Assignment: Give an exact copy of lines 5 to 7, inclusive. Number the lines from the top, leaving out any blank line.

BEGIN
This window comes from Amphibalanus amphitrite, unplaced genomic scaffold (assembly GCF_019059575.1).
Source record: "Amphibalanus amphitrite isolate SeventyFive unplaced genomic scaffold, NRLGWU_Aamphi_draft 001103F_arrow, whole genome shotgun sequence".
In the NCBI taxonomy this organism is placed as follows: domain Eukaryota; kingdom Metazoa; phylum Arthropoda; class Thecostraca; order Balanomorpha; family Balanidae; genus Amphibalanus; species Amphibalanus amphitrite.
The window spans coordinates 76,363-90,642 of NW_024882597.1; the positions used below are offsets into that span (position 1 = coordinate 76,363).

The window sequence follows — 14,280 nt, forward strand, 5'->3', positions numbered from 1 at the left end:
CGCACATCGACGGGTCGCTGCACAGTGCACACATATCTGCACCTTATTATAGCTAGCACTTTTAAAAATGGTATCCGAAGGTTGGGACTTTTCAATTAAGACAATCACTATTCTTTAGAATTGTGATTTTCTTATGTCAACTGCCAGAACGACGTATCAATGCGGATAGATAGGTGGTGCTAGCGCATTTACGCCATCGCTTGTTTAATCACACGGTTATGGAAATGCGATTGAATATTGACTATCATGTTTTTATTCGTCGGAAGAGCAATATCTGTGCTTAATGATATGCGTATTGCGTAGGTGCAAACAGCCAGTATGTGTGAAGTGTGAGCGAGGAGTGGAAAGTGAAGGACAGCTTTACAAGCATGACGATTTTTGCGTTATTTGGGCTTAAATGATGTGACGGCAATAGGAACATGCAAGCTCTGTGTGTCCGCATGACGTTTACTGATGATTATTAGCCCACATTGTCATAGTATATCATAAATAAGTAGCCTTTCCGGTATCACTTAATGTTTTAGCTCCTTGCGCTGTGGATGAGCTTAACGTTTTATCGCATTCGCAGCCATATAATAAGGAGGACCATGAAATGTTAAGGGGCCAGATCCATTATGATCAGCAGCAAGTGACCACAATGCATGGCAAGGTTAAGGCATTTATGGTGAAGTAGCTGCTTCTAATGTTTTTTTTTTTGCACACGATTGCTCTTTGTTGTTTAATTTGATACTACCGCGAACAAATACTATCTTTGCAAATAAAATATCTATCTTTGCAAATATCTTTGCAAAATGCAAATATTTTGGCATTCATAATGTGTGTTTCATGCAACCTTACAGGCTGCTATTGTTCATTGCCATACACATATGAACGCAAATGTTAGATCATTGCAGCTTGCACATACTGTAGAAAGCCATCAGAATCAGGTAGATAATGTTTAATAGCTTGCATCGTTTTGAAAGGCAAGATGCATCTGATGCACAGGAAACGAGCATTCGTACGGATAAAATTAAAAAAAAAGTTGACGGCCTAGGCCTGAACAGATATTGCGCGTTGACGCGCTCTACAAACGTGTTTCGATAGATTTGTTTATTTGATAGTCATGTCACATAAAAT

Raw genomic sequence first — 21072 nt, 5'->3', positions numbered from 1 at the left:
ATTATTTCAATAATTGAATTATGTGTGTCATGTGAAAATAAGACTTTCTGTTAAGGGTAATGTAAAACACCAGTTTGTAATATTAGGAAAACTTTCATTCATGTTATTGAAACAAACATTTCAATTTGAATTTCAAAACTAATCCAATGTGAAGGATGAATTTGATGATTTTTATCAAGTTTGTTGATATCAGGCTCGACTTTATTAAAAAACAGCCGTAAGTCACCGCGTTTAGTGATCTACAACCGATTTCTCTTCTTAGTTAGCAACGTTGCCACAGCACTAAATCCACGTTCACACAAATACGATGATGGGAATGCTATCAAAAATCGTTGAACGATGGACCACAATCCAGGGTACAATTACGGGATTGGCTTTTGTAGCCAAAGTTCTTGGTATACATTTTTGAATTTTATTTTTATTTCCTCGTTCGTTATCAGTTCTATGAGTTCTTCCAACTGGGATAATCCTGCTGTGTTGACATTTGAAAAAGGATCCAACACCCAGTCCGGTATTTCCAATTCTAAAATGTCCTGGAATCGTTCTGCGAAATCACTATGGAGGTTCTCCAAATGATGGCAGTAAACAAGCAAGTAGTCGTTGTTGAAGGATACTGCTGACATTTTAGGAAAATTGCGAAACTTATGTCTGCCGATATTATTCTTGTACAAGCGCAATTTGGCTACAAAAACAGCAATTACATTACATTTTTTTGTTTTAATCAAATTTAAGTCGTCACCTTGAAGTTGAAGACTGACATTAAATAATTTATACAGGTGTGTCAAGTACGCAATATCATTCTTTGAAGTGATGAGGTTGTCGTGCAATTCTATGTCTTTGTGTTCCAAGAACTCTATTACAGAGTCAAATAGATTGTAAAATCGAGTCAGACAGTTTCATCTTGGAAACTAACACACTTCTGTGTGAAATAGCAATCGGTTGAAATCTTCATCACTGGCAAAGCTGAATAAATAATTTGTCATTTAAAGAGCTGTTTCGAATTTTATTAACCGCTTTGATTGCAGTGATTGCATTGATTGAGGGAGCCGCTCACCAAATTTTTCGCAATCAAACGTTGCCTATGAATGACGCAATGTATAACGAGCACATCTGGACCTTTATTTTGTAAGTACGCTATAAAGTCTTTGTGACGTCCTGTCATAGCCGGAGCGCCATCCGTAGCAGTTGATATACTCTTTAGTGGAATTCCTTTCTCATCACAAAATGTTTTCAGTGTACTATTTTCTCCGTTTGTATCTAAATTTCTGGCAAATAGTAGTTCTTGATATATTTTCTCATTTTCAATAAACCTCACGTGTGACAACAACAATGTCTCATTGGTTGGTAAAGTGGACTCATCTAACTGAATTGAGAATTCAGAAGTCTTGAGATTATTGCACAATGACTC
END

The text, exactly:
The window sequence follows — 14,280 nt, forward strand, 5'->3', positions numbered from 1 at the left end:
CGCACATCGACGGGTCGCTGCACAGTGCACACATATCTGCACCTTATTATAGCTAGCACTTTTAAAAATGGTATCCGAAGGTTGGGACTTTTCAATTAAGACAATCACTATTCTTTAGAATTGTGATTTTCTTATGTCAACTGCCAGAACGACGTATCAATGCGGATAGATAGGTGGTGCTAGCGCATTTACGCCATCGCTTGTTTAATCACACGGTTATGGAAATGCGATTGAATATTGACTATCATGTTTTTATTCGTCGGAAGAGCAATATCTGTGCTTAATGATATGCGTATTGCGTAGGTGCAAACAGCCAGTATGTGTGAAGTGTGAGCGAGGAGTGGAAAGTGAAGGACAGCTTTACAAGCATGACGATTTTTGCGTTATTTGGGCTTAAATGATGTGACGGCAATAGGAACATGCAAGCTCTGTGTGTCCGCATGACGTTTACTGATGATTATTAGCCCACATTGTCATAGTATATCATAAATAAGTAGCCTTTCCGGTATCACTTAATGTTTTAGCTCCTTGCGCTGTGGATGAGCTTAACGTTTTATCGCATTCGCAGCCATATAATAAGGAGGACCATGAAATGTTAAGGGGCCAGATCCATTATGATCAGCAGCAAGTGACCACAATGCATGGCAAGGTTAAGGCATTTATGGTGAAGTAGCTGCTTCTAATGTTTTTTTTTTTGCACACGATTGCTCTTTGTTGTTTAATTTGATACTACCGCGAACAAATACTATCTTTGCAAATAAAATATCTATCTTTGCAAATATCTTTGCAAAATGCAAATATTTTGGCATTCATAATGTGTGTTTCATGCAACCTTACAGGCTGCTATTGTTCATTGCCATACACATATGAACGCAAATGTTAGATCATTGCAGCTTGCACATACTGTAGAAAGCCATCAGAATCAGGTAGATAATGTTTAATAGCTTGCATCGTTTTGAAAGGCAAGATGCATCTGATGCACAGGAAACGAGCATTCGTACGGATAAAATTAAAAAAAAAGTTGACGGCCTAGGCCTGAACAGATATTGCGCGTTGACGCGCTCTACAAACGTGTTTCGATAGATTTGTTTATTTGATAGTCATGTCACATAAAAT

Raw genomic sequence first — 21072 nt, 5'->3', positions numbered from 1 at the left: